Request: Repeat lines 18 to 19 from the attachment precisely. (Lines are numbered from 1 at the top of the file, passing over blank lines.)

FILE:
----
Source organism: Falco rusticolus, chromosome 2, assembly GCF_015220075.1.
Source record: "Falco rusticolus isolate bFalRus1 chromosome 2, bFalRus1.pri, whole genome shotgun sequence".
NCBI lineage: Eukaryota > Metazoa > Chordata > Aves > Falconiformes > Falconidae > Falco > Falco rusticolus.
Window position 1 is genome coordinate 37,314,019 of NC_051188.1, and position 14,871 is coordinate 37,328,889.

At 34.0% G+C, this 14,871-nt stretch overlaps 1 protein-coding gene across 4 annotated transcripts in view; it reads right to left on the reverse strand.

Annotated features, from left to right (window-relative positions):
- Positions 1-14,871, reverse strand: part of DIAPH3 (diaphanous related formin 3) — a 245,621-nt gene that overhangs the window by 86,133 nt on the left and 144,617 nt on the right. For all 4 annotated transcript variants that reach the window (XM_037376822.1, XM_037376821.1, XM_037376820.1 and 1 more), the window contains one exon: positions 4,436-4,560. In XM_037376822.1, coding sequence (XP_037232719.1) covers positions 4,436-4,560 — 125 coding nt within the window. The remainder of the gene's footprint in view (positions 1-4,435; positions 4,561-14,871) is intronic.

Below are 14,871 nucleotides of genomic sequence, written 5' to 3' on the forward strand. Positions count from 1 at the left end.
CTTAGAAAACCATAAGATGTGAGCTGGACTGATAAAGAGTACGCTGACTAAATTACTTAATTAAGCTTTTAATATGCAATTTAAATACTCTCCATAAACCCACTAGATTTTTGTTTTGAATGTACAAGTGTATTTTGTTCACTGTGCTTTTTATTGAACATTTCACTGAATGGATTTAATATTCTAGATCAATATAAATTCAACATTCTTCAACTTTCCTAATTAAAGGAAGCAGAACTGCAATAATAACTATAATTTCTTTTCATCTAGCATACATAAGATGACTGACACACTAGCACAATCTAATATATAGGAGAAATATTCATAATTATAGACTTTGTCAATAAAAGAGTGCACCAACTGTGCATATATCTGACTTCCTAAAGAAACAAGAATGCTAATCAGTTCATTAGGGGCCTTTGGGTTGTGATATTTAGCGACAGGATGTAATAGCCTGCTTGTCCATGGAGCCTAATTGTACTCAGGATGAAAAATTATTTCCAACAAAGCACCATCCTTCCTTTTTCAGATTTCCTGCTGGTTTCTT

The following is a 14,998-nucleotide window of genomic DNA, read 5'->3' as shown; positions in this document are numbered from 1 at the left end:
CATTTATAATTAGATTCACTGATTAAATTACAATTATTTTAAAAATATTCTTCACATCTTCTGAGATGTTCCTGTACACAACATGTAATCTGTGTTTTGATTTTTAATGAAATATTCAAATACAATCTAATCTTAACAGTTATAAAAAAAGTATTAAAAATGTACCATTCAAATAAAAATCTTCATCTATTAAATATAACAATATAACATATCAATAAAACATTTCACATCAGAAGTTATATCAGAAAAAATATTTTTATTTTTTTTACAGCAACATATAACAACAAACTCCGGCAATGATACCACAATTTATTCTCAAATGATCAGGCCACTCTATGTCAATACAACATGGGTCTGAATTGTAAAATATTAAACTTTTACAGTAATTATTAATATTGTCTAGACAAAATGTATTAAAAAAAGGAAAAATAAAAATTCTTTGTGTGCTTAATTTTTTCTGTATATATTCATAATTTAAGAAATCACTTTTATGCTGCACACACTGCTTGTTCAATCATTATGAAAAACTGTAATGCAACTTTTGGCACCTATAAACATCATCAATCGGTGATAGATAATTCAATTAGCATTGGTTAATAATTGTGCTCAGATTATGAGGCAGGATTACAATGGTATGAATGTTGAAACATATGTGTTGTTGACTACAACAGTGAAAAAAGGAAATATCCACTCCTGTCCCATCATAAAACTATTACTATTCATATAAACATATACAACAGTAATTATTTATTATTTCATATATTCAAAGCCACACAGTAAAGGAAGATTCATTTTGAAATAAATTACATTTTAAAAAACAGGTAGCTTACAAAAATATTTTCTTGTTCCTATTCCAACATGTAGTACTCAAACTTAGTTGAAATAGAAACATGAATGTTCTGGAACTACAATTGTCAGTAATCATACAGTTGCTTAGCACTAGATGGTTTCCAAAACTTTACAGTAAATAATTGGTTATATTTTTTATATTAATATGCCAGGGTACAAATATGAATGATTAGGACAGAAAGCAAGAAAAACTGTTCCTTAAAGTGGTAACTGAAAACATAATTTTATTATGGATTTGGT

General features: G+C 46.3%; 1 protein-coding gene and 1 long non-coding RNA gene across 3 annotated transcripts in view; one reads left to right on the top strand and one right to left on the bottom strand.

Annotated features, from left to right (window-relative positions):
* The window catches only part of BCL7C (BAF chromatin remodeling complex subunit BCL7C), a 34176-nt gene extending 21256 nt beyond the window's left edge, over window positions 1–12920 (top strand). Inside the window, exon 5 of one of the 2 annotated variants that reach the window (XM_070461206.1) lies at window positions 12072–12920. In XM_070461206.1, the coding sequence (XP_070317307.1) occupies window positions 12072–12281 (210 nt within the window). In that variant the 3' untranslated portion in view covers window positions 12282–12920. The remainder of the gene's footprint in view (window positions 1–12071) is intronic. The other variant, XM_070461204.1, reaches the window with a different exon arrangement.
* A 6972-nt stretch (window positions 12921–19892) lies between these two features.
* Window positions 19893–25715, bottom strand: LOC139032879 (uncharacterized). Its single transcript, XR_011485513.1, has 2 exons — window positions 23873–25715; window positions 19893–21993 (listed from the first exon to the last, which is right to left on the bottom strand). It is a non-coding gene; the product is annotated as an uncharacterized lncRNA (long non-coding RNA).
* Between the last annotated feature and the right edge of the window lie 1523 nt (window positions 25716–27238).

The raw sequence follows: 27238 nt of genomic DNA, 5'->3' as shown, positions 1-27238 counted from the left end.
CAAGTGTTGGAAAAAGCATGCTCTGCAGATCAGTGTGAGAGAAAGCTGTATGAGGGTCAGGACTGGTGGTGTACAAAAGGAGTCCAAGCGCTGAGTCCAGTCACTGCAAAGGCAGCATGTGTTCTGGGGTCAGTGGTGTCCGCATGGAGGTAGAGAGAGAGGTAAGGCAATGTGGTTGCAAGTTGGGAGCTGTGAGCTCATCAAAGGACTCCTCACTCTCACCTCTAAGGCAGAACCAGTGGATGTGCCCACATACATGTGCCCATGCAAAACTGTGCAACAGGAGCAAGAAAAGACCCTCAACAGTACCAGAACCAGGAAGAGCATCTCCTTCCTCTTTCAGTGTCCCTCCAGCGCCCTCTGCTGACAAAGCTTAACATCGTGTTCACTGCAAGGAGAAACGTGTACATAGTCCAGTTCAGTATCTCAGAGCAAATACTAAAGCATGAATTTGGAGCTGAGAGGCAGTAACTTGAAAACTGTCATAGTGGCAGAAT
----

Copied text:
The raw sequence follows: 27238 nt of genomic DNA, 5'->3' as shown, positions 1-27238 counted from the left end.
CAAGTGTTGGAAAAAGCATGCTCTGCAGATCAGTGTGAGAGAAAGCTGTATGAGGGTCAGGACTGGTGGTGTACAAAAGGAGTCCAAGCGCTGAGTCCAGTCACTGCAAAGGCAGCATGTGTTCTGGGGTCAGTGGTGTCCGCATGGAGGTAGAGAGAGAGGTAAGGCAATGTGGTTGCAAGTTGGGAGCTGTGAGCTCATCAAAGGACTCCTCACTCTCACCTCTAAGGCAGAACCAGTGGATGTGCCCACATACATGTGCCCATGCAAAACTGTGCAACAGGAGCAAGAAAAGACCCTCAACAGTACCAGAACCAGGAAGAGCATCTCCTTCCTCTTTCAGTGTCCCTCCAGCGCCCTCTGCTGACAAAGCTTAACATCGTGTTCACTGCAAGGAGAAACGTGTACATAGTCCAGTTCAGTATCTCAGAGCAAATACTAAAGCATGAATTTGGAGCTGAGAGGCAGTAACTTGAAAACTGTCATAGTGGCAGAAT